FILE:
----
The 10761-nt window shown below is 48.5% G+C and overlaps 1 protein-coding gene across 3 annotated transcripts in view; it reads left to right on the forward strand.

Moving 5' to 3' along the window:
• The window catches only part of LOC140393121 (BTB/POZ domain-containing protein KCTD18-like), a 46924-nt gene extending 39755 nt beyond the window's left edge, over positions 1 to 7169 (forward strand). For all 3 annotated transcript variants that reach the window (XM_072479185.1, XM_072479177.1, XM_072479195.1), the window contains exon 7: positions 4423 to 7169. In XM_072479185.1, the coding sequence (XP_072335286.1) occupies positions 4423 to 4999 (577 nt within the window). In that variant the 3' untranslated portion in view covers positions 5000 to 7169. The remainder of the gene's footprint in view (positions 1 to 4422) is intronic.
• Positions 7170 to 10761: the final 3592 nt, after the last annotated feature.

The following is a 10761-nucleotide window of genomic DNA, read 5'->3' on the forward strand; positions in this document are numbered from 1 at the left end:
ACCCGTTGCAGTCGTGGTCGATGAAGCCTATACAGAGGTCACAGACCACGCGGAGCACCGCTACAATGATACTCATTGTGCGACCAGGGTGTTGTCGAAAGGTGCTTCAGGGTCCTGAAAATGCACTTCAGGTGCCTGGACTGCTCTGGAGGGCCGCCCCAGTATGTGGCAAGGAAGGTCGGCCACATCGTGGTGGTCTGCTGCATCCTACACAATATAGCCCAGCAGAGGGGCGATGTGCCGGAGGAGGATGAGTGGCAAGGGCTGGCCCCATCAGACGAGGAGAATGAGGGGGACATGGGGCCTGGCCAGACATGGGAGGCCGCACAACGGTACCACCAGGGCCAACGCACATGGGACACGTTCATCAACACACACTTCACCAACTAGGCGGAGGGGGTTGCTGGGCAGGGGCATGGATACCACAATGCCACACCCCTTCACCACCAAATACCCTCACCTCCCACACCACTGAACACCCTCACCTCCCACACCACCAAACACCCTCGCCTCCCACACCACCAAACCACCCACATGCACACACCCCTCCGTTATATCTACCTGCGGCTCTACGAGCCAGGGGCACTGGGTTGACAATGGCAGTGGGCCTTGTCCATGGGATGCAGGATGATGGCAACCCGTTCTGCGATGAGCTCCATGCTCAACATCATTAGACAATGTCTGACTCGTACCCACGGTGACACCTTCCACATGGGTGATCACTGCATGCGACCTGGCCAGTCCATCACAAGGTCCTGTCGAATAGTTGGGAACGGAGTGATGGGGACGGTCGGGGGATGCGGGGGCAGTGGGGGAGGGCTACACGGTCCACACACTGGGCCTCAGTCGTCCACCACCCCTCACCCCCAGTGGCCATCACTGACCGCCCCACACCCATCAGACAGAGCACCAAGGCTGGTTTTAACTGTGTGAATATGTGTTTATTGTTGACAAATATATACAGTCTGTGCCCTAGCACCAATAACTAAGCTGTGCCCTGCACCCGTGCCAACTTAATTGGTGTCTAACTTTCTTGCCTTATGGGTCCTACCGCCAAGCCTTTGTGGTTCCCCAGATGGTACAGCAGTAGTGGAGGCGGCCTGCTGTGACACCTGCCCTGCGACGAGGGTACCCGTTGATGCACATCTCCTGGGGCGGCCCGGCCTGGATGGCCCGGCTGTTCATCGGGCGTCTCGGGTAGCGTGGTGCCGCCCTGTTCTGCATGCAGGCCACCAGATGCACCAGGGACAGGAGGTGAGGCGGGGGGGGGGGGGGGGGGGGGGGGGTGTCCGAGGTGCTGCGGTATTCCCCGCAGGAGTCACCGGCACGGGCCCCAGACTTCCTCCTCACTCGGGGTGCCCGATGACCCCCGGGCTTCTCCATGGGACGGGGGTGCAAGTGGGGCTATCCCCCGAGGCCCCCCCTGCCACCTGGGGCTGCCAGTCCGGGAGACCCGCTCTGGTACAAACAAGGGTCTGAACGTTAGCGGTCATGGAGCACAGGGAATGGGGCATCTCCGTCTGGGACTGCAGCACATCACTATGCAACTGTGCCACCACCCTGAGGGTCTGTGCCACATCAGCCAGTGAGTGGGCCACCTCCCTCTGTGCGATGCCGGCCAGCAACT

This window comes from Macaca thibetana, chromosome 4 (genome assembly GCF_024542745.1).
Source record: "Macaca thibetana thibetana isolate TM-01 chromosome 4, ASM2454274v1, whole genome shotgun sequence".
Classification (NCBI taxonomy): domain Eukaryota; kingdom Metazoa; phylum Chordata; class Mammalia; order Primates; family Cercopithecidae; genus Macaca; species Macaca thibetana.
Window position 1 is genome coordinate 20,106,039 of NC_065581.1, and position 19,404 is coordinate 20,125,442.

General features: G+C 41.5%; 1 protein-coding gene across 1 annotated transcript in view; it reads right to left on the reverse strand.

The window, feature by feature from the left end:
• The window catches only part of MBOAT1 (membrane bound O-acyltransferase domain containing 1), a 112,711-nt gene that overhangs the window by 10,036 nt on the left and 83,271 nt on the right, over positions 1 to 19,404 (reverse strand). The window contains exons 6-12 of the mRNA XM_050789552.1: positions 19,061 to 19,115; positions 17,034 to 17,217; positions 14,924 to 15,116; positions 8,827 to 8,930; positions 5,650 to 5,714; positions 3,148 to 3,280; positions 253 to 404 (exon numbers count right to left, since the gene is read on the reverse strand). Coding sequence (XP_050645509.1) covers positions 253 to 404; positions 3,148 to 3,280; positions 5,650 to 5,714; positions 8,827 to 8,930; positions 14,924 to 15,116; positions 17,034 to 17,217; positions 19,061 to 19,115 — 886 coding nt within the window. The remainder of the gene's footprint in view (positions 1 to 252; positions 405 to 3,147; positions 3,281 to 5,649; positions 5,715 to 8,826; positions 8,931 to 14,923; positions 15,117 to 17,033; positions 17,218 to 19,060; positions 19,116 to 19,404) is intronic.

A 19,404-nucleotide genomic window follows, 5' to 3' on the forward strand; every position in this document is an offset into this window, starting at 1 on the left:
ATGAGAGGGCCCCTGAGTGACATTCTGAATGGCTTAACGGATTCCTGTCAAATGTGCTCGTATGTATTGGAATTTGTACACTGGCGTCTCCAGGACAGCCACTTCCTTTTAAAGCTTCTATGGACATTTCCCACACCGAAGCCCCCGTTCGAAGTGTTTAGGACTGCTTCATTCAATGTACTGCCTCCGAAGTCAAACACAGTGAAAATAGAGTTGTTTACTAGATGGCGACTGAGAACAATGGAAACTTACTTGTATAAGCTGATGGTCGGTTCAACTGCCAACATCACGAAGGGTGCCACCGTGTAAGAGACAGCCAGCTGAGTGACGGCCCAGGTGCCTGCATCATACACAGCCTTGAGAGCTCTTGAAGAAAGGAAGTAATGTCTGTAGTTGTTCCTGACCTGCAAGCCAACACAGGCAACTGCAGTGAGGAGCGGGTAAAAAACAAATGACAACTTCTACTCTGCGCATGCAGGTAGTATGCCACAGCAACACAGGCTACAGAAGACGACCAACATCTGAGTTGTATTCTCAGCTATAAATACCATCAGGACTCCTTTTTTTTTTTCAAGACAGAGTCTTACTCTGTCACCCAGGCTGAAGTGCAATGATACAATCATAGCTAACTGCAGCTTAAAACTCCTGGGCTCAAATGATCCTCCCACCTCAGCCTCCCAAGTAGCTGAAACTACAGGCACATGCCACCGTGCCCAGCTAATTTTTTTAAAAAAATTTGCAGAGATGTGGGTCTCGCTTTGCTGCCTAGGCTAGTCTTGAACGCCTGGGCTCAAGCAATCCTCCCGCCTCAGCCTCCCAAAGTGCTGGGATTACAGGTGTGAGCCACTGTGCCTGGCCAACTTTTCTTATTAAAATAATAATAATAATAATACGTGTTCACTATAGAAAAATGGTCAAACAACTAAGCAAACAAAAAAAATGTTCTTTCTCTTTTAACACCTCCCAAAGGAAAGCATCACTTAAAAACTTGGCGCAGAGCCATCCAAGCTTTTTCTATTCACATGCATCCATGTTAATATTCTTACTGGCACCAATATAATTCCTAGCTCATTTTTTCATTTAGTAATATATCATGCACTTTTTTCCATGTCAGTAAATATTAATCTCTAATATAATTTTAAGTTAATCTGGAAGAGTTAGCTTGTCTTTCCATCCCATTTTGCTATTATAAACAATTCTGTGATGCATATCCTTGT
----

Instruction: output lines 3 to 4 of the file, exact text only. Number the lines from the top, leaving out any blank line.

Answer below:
• The window catches only part of LOC140393121 (BTB/POZ domain-containing protein KCTD18-like), a 46924-nt gene extending 39755 nt beyond the window's left edge, over positions 1 to 7169 (forward strand). For all 3 annotated transcript variants that reach the window (XM_072479185.1, XM_072479177.1, XM_072479195.1), the window contains exon 7: positions 4423 to 7169. In XM_072479185.1, the coding sequence (XP_072335286.1) occupies positions 4423 to 4999 (577 nt within the window). In that variant the 3' untranslated portion in view covers positions 5000 to 7169. The remainder of the gene's footprint in view (positions 1 to 4422) is intronic.
• Positions 7170 to 10761: the final 3592 nt, after the last annotated feature.